*NOTE: The title of this post is a line from Billy Joel’s Big Shot.


Filed under Agatha Christie, Andrea Camilleri, Craig Johnson, Donna Malane, Håkan Nesser, Martin Edwards, Rex Stout

Well, There’s Just an Empty Space*

MissingPeopleSome of the hardest cases that professional detectives face concern missing persons. In part that’s because some people go missing because they want to leave. And even in modern times with modern technology, it can be difficult to trace a person who doesn’t want to be found. Besides, adults are legally allowed to go where they wish; in most cases it’s not a crime to go somewhere and not tell anyone. There’s also the fact that the police are reluctant to spend department resources on a case that has a perfectly logical explanation (e.g. someone simply wanted to spend a few days away). This means among other things that there may not be an immediate search for a person who’s gone missing. It also means that except in the case of children (a topic in its own right), professional detectives don’t always immediately devote the energy to a missing person report that they might to, say, a murder. It’s not that they don’t care; rather, it’s that those cases are much more ‘slippery.’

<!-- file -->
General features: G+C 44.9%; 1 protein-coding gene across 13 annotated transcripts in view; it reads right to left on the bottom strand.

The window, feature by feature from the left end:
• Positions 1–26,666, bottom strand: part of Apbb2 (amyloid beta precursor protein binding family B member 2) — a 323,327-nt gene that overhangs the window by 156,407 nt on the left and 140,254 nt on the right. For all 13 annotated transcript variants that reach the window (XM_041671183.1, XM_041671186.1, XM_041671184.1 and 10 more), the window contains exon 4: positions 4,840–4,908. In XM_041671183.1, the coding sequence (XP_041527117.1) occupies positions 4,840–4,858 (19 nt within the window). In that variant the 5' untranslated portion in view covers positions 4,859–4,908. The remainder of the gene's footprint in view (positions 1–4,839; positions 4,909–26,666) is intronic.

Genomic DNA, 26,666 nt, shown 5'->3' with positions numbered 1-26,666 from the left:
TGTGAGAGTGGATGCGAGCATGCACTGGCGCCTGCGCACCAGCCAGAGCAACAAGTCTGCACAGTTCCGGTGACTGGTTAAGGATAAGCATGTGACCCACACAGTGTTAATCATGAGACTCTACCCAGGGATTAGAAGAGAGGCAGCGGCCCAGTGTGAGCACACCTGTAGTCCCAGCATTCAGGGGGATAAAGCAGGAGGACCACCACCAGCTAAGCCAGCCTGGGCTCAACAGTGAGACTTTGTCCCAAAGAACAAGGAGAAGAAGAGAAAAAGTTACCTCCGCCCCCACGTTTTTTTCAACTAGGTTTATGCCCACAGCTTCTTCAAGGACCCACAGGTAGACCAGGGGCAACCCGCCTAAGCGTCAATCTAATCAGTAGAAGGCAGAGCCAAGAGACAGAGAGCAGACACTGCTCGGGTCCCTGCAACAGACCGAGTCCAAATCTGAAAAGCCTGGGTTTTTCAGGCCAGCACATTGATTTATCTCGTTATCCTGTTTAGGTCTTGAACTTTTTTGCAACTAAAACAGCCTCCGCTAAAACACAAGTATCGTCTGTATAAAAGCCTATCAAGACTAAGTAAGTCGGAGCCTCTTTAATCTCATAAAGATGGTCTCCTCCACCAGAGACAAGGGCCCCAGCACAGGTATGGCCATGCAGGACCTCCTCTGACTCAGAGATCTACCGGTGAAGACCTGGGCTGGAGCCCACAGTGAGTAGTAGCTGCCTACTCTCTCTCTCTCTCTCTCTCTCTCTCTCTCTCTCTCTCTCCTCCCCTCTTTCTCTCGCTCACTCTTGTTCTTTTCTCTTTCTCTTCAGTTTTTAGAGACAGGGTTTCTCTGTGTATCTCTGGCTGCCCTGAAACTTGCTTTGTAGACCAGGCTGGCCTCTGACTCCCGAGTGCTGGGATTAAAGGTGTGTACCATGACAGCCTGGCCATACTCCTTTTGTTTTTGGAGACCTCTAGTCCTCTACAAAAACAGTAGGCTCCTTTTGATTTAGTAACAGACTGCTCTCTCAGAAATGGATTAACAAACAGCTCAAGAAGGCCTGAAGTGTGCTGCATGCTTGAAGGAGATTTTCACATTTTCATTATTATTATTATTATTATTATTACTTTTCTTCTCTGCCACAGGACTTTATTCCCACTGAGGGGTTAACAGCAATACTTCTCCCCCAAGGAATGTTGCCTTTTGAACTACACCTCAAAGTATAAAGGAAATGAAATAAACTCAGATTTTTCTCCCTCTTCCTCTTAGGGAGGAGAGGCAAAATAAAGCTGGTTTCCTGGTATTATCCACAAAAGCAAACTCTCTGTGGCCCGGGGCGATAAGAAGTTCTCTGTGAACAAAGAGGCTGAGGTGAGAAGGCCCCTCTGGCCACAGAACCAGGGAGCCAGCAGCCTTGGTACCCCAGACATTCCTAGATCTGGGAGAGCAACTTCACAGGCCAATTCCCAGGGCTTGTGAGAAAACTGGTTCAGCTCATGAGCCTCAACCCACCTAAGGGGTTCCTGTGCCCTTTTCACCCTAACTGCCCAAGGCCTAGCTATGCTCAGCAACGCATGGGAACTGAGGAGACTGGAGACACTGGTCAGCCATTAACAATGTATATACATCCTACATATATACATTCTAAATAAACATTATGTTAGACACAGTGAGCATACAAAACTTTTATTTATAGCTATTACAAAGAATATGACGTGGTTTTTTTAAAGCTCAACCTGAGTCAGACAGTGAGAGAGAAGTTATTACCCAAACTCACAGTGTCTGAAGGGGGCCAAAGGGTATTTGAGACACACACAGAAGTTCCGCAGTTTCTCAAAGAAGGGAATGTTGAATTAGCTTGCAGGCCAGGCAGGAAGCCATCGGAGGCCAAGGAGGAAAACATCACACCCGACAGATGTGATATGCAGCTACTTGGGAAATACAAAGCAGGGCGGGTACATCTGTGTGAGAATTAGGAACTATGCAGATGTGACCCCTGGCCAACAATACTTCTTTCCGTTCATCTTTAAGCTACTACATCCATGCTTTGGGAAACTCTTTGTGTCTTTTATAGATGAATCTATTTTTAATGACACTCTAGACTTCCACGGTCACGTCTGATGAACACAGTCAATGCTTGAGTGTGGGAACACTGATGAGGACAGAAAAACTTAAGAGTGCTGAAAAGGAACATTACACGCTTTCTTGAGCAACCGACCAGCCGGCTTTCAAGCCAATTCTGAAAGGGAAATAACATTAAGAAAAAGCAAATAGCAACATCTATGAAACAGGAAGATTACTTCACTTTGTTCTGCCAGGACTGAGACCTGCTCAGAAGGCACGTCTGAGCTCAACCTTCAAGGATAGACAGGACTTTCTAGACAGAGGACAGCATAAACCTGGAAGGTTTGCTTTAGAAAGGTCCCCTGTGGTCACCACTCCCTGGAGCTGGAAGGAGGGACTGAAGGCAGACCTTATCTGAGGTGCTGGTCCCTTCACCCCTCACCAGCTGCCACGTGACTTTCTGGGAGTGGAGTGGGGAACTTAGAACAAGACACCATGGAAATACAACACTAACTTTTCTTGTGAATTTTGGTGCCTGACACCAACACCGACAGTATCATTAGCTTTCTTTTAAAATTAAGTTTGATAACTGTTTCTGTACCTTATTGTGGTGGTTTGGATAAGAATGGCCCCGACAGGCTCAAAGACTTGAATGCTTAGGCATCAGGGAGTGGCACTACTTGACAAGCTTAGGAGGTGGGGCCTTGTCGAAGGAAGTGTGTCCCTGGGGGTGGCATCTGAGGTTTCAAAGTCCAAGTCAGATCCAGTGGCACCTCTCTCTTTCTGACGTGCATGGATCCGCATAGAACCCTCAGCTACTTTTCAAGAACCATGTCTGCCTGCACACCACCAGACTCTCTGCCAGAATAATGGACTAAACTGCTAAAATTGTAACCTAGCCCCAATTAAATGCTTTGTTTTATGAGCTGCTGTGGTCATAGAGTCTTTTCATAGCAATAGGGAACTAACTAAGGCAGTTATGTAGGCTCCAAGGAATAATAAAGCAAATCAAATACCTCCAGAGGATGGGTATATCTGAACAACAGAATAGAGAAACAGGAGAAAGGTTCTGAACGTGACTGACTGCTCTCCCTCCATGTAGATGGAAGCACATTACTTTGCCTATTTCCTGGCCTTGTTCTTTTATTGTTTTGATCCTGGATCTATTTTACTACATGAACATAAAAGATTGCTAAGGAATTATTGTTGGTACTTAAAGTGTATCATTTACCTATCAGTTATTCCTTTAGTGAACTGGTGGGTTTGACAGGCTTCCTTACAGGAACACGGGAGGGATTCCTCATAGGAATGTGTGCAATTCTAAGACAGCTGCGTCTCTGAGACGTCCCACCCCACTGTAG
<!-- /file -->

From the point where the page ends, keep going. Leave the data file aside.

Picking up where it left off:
In Agatha Christie’s Third Girl for instance, Hercule Poirot gets a visit from a young woman who tells him that she may have committed a murder. But before she goes into any detail, she abruptly changes her mind, telling him that he’s too old to help her. She leaves without even giving her real name. With help from his friend detective novelist Ariadne Oliver, Poirot establishes that the young woman is Norma Restarick, who shares a London flat with two other young women. Between them, Poirot and Mrs. Oliver visit both the flat and the Restarick family home. Norma’s flatmates make it clear that they really don’t keep tabs on her and that she’s probably either spending a few extra days with her family, or has gone off on a tryst. Certainly they’re not overly concerned about her. Norma’s father and stepmother say that she’s gone back to London, and that they don’t really follow everything she does there. They’re willing to admit that she’s had a difficult time with her family lately, but at the same time, they’re not afraid for her. Poirot begins to dig a little deeper. After all, if there was a murder and Norma committed it, she needs to be found. And even if that’s not true, she certainly seems troubled and may be in danger. Poirot and Mrs. Oliver continue to search for answers and in the end, they find out what happened to Norma. They also discover the truth behind the murder she says she may have committed.